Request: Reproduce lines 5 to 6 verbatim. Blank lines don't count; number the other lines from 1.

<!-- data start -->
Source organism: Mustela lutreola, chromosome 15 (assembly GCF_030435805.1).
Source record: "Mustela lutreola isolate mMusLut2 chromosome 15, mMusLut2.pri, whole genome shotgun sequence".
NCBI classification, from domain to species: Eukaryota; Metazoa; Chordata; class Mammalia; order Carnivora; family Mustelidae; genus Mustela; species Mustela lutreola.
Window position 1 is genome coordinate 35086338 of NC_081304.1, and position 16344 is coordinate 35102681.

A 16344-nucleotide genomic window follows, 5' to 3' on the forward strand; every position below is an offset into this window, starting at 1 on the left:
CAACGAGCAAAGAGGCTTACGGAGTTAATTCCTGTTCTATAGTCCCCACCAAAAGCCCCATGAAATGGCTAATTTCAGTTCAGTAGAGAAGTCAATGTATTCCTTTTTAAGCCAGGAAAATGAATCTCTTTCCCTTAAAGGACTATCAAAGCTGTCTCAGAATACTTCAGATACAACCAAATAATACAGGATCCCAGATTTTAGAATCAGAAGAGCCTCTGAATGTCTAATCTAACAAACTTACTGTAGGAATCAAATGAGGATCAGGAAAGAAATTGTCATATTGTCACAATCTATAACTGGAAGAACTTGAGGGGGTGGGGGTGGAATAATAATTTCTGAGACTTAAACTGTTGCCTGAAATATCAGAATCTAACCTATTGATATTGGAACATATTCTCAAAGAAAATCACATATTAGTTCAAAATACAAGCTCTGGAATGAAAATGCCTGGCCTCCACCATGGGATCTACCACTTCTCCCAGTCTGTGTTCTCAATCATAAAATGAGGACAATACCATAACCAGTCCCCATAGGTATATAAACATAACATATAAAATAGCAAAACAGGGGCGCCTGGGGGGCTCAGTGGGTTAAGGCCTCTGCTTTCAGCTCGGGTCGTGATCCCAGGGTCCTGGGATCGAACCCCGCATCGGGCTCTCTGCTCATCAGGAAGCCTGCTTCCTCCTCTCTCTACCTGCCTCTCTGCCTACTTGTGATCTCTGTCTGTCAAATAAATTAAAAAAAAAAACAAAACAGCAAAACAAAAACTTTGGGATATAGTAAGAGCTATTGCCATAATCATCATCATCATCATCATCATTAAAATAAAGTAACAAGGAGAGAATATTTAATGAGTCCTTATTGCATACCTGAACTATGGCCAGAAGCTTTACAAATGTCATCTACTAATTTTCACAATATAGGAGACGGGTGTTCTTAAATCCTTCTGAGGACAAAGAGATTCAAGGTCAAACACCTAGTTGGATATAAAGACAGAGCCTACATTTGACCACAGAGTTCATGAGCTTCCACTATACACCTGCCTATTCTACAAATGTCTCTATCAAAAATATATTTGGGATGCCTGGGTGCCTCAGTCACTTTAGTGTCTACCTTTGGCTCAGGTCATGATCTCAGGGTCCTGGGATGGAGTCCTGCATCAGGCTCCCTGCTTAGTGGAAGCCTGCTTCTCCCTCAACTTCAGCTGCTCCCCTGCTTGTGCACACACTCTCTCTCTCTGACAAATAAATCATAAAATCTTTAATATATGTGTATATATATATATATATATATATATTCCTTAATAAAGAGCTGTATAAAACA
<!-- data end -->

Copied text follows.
A 16344-nucleotide genomic window follows, 5' to 3' on the forward strand; every position below is an offset into this window, starting at 1 on the left:
CAACGAGCAAAGAGGCTTACGGAGTTAATTCCTGTTCTATAGTCCCCACCAAAAGCCCCATGAAATGGCTAATTTCAGTTCAGTAGAGAAGTCAATGTATTCCTTTTTAAGCCAGGAAAATGAATCTCTTTCCCTTAAAGGACTATCAAAGCTGTCTCAGAATACTTCAGATACAACCAAATAATACAGGATCCCAGATTTTAGAATCAGAAGAGCCTCTGAATGTCTAATCTAACAAACTTACTGTAGGAATCAAATGAGGATCAGGAAAGAAATTGTCATATTGTCACAATCTATAACTGGAAGAACTTGAGGGGGTGGGGGTGGAATAATAATTTCTGAGACTTAAACTGTTGCCTGAAATATCAGAATCTAACCTATTGATATTGGAACATATTCTCAAAGAAAATCACATATTAGTTCAAAATACAAGCTCTGGAATGAAAATGCCTGGCCTCCACCATGGGATCTACCACTTCTCCCAGTCTGTGTTCTCAATCATAAAATGAGGACAATACCATAACCAGTCCCCATAGGTATATAAACATAACATATAAAATAGCAAAACAGGGGCGCCTGGGGGGCTCAGTGGGTTAAGGCCTCTGCTTTCAGCTCGGGTCGTGATCCCAGGGTCCTGGGATCGAACCCCGCATCGGGCTCTCTGCTCATCAGGAAGCCTGCTTCCTCCTCTCTCTACCTGCCTCTCTGCCTACTTGTGATCTCTGTCTGTCAAATAAATTAAAAAAAAAAACAAAACAGCAAAACAAAAACTTTGGGATATAGTAAGAGCTATTGCCATAATCATCATCATCATCATCATCATTAAAATAAAGTAACAAGGAGAGAATATTTAATGAGTCCTTATTGCATACCTGAACTATGGCCAGAAGCTTTACAAATGTCATCTACTAATTTTCACAATATAGGAGACGGGTGTTCTTAAATCCTTCTGAGGACAAAGAGATTCAAGGTCAAACACCTAGTTGGATATAAAGACAGAGCCTACATTTGACCACAGAGTTCATGAGCTTCCACTATACACCTGCCTATTCTACAAATGTCTCTATCAAAAATATATTTGGGATGCCTGGGTGCCTCAGTCACTTTAGTGTCTACCTTTGGCTCAGGTCATGATCTCAGGGTCCTGGGATGGAGTCCTGCATCAGGCTCCCTGCTTAGTGGAAGCCTGCTTCTCCCTCAACTTCAGCTGCTCCCCTGCTTGTGCACACACTCTCTCTCTCTGACAAATAAATCATAAAATCTTTAATATATGTGTATATATATATATATATATATATATTCCTTAATAAAGAGCTGTATAAAACA